Less than well known around his own country just a year ago, Delaney Davidson made quite a splash here in 2011, featuring as a member of The Harbour Union on the Lyttelton collective’s eponymous album, and on the similarly wonderful ‘Love Christchurch’ compilation CD – capped off with being named as a finalist for the 2011 APRA Silver Scroll Award. The irony that it was the disaster of the Christchurch earthquakes that brought his songwriting to wider local attention seems matched with the title of his latest album, ‘Bad Luck Man’. The CD cover pictures him as a vaudevillian character of rather tragic circumstance, the accompanying text and some song titles leaving little question as to its message. Richard Thorne caught up with him to see if Delaney Davidson is indeed as sad as he is sardonic – far from it.
Labretta Suede & The Motel 6 - Rock n' Roll Innocents Abroad -
It takes some real naked ambition to try selling sand to the Saudis, coal to Newcastle or, for that matter, Kiwi rock’n’roll to America. Fortunately the 5’ 3” frame of Labretta Suede is chock full of ambition, and judging by the cover of the newly released second Labretta Suede and The Motel 6 album, ‘Dirty & Dumb’, she’s not at all shy about the naked part either. Well, being tastefully underdressed at least – she is after all wearing black stiletto thigh boots, lace up hot pants and a tiara – oh, and some strategic nipple tape. Nothing so naked as the ambition then. Richard Thorne caught up with the New York-based Labretta Suede ahead of her band’s arrival back in NZ for a 10-date tour.
Lucky Paul - Feist's No Fuss Kiwi Drummer -
One of the most enthusiastic of cheers at Auckland’s Laneway Festival in January came when Canadian songstress Feist told the crowd that her drummer, ‘Lucky Paul’, came from Auckland. Despite having played previously with the likes of One Million Dollars, Opensouls and this issue’s cover act Batucada Sound Machine, few might have been expecting to find a former Western Springs College pupil providing the rhythm for such a high profile international artist. Indeed, just six months earlier such a globetrotting role would have seemed unlikely to Paul Taylor himself – he was enjoying life in Berlin and planning to spend the next several years there. Richard Thorne rolled the dice with ‘Lucky Paul’ Taylor ahead of his homecoming festival performance and found the sobriquet fits.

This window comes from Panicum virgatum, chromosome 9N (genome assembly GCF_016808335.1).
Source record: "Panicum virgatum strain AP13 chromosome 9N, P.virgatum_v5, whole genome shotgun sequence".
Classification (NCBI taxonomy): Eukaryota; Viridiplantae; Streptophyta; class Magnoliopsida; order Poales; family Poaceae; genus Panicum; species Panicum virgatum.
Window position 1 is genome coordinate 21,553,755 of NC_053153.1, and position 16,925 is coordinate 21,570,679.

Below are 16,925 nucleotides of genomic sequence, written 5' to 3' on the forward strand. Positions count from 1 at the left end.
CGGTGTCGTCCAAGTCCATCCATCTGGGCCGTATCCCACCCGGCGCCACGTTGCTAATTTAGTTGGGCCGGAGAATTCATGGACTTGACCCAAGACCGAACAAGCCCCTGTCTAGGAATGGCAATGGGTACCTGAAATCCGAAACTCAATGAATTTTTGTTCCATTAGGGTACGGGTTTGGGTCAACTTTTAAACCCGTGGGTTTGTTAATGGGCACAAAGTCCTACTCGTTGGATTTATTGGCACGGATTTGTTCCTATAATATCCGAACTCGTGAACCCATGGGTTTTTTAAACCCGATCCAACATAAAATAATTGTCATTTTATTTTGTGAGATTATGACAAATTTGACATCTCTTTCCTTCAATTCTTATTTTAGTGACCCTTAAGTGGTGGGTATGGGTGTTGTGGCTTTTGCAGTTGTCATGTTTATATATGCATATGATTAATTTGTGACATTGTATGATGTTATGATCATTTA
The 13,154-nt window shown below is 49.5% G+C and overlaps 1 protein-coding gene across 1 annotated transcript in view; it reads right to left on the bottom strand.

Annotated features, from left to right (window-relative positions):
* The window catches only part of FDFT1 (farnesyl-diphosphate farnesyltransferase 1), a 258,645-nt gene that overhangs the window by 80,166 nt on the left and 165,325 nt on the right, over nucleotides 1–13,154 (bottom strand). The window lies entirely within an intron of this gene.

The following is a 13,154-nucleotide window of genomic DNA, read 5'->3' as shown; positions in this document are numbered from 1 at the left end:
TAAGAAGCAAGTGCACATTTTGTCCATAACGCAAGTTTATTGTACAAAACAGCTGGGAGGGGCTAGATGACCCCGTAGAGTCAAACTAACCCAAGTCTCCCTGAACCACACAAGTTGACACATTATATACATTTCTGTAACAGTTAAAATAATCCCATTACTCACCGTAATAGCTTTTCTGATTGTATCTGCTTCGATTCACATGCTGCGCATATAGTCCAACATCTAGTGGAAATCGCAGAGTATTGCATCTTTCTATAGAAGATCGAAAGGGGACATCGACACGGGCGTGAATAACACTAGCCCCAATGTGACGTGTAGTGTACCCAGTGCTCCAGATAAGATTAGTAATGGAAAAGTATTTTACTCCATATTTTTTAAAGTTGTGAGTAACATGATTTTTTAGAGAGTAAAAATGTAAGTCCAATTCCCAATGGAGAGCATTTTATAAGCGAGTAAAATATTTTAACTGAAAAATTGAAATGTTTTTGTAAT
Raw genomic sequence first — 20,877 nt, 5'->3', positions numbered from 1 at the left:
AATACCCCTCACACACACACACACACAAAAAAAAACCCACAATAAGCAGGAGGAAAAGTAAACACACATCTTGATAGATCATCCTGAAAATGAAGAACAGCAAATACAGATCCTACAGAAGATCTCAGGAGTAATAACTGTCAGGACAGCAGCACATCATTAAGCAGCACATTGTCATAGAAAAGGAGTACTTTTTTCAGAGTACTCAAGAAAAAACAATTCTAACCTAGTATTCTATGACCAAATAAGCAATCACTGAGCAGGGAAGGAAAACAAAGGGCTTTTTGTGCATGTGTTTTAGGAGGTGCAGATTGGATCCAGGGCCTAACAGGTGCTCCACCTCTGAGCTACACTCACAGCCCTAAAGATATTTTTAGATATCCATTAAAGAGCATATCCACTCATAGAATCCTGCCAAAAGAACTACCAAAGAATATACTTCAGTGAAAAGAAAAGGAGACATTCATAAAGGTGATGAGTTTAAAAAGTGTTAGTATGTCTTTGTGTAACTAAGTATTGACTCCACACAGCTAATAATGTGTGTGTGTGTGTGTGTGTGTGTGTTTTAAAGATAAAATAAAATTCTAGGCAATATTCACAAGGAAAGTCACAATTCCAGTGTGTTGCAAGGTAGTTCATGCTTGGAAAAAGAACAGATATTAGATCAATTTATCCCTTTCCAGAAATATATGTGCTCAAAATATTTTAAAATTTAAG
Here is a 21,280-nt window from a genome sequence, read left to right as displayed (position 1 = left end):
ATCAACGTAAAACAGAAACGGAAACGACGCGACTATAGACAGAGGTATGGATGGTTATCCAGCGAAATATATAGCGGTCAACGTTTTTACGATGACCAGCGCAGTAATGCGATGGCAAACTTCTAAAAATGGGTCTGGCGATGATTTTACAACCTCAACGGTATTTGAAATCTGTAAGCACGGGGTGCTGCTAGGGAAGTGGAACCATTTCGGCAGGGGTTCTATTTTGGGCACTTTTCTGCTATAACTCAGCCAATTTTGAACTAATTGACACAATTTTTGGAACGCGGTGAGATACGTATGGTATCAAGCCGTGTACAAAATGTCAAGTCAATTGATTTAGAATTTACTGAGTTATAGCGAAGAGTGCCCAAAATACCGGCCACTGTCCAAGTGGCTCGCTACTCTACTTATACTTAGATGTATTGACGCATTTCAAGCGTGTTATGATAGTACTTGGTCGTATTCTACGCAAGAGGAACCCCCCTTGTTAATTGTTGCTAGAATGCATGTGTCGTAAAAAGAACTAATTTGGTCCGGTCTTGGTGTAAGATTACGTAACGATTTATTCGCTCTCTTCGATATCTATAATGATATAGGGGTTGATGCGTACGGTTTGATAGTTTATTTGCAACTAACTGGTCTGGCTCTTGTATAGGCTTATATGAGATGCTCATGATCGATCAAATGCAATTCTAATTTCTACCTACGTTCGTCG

Myele Manzanza - Man On The Move -
“Myele, hello. It’s half past nine and you’ve been drumming since before nine. And... we’ve said nothing about it for a very long time but it’s just driving us mad. The low frequency, the boom boom goes right through our house and right through our bodies, and it’s just unacceptable Myele, absolutely unacceptable. You have to make alternative arrangements... You’re a nice boy, we like you heaps but it’s just unacceptable.”
“Myele, it’s Jill from next door. It’s 11.25pm on Tuesday and I don’t honestly expect you to be drumming and keeping us awake.” (Phone hangs up.) NZM’s social issues reporter, Adam Burns, investigates these unusual and disturbing complaints about Wellington’s Myele Manzanza.
Tono and The Finance Company - Beyond The Primordial Soup -
2011 was a good year for Tono and The Finance Company with the release of an Off The Cuff documentary filmed in the band’s native home of Dunedin, a bFM In Session shot in the band’s other home of Auckland, and a headlining slot at that station’s Fancy New Band Showcase. Not to mention being video blogged by NZM’s last issue cover stars Homebrew. It might have been hard to imagine this year getting any better, until U.S indie darlings Beirut handpicked the band as main support on their two NZ dates in January. Now Anthony Tonnon and his ‘Finance Company’ are ready to release their first full album, ‘Up Here For Thinking, Down There For Dancing’, in March. Westley Holdsworth talked with the Tonnon/ Tono.